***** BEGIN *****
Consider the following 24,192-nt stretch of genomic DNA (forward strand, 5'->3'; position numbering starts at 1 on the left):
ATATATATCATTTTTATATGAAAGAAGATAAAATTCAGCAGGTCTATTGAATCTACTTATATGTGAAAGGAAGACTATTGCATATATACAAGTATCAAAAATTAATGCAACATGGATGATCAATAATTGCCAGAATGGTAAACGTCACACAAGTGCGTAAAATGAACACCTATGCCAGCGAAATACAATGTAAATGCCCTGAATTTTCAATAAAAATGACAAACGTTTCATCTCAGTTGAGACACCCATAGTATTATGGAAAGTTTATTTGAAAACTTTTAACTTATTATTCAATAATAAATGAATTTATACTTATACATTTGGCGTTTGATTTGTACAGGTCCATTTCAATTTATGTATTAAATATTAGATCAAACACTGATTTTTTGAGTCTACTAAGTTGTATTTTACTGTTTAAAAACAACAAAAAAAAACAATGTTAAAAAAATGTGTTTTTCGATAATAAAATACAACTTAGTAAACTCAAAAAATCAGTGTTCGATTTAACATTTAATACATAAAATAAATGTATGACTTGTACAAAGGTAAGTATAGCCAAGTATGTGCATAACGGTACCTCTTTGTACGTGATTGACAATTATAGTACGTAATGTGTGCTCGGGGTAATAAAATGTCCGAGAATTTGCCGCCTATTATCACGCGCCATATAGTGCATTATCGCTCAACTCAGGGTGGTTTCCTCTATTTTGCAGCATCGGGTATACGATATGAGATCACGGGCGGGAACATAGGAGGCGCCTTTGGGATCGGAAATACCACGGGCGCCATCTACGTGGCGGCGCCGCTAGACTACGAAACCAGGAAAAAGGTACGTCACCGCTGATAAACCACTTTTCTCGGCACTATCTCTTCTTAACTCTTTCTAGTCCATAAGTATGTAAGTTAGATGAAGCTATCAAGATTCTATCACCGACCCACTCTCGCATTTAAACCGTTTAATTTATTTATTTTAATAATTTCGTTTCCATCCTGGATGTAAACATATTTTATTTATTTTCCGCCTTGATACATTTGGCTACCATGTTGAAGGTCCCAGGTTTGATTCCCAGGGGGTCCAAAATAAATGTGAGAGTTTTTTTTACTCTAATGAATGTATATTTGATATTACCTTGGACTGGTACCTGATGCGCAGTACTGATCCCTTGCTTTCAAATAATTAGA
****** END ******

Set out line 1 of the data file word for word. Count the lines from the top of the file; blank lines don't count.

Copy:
Consider the following 24,192-nt stretch of genomic DNA (forward strand, 5'->3'; position numbering starts at 1 on the left):